But there was a sad end to the sprinting career of the great Usain Bolt, who pulled up injured on the anchor leg for Jamaica.
Bolt received the baton with Jamaica in third but, halfway down the straight, the all-time great started clutching his left thigh, eventually doing a forward roll to the ground.
Even had he not been injured, Bolt would have been hard-pressed to catch Great Britain’s Nethaneel Mitchell-Blake, who held off 100m silver medallist Christian Coleman of the USA to claim a famous gold for the host nation.
The British quartet of Chijindu Ujah, Adam Gemili, Daniel Talbot and Mitchell-Blake scorched round the track in 37.47 seconds, the third fastest time in history, with the Justin Gatlin-led US team taking silver, 0.05sec behind, while Japan claimed a surprise bronze (38.04).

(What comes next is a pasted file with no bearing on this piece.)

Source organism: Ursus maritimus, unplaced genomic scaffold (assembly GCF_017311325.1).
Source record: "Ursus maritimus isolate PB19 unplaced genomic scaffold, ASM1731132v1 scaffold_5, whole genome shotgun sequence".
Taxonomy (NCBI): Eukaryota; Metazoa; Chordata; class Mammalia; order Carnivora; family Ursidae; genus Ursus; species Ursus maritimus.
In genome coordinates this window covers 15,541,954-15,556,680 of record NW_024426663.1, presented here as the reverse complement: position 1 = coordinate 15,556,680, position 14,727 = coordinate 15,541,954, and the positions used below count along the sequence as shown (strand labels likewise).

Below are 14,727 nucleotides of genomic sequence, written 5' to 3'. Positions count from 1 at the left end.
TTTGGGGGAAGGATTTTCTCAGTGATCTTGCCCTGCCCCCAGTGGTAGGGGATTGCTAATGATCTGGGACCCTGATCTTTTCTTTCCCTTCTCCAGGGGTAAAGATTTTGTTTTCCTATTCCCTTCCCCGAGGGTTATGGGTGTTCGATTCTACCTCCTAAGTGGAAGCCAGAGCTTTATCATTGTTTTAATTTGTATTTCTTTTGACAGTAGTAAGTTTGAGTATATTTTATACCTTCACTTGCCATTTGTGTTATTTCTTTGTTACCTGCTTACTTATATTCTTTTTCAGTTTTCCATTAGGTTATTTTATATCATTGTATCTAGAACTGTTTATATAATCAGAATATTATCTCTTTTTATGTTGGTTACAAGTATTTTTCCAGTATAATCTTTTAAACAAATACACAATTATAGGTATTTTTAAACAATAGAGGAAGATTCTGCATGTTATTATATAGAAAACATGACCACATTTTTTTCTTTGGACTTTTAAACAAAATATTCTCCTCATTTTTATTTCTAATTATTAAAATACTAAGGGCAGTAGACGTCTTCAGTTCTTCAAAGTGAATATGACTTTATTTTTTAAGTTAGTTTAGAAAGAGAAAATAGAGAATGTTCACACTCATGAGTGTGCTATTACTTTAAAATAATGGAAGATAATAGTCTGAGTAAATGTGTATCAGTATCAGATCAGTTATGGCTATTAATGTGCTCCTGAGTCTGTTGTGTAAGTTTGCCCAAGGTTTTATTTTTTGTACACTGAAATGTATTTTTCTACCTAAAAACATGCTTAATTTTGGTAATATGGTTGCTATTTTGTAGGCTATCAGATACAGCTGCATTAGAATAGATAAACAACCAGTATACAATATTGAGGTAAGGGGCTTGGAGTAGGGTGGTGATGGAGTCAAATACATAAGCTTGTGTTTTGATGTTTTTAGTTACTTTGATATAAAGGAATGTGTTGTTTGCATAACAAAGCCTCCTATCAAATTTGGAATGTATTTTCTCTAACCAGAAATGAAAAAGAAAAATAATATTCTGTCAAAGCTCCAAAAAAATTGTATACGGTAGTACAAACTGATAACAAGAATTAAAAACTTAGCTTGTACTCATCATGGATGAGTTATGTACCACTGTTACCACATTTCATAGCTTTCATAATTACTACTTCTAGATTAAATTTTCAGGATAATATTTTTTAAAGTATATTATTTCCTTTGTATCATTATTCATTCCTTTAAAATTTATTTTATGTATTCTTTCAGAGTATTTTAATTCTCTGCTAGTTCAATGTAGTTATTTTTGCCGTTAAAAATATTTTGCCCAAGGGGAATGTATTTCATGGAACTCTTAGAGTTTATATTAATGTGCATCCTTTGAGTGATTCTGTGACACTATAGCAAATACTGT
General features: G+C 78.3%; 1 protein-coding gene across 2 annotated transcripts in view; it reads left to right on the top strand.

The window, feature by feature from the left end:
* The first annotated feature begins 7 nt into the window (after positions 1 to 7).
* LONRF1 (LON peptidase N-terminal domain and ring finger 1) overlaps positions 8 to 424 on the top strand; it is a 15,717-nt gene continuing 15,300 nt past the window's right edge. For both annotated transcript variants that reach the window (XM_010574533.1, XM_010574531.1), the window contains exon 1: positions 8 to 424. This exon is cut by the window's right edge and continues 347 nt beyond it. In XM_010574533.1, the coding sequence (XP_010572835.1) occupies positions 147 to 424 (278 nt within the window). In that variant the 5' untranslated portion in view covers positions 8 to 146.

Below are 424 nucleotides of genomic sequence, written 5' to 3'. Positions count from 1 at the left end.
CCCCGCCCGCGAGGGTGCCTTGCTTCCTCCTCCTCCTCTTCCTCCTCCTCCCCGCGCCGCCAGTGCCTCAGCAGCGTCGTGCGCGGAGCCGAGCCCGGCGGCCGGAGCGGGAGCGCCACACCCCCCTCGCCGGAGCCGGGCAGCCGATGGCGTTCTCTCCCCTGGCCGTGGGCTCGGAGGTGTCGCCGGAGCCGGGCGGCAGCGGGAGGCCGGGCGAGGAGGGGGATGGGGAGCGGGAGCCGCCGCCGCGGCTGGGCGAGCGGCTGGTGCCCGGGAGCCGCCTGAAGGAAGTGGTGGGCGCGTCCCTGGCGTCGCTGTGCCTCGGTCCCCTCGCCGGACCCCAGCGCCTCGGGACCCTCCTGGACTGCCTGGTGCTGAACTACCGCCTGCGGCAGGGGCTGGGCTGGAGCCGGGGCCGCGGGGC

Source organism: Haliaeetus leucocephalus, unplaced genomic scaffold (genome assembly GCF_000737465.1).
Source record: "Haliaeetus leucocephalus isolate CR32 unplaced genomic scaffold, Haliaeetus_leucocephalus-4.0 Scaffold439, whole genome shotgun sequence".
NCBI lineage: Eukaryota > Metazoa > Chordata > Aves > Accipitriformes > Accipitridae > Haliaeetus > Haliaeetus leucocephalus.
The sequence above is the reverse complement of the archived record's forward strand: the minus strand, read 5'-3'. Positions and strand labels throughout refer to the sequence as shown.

The win capped a fantastic night for Great Britain in the sprint relays, the women’s quartet having claimed silver behind an impressive American team a few minutes earlier.
But the championships will be remembered for an anti-climactic end to the career of Bolt, a 19-time global champion who is arguably the greatest sprinter the world has ever seen.
The 30-year-old could only manage bronze behind Gatlin and Coleman in the 100m and, having fallen to the ground in the relay, his team-mates gathered round him, before Bolt was helped to his feet and limped over the line, applauding the crowd as he did so.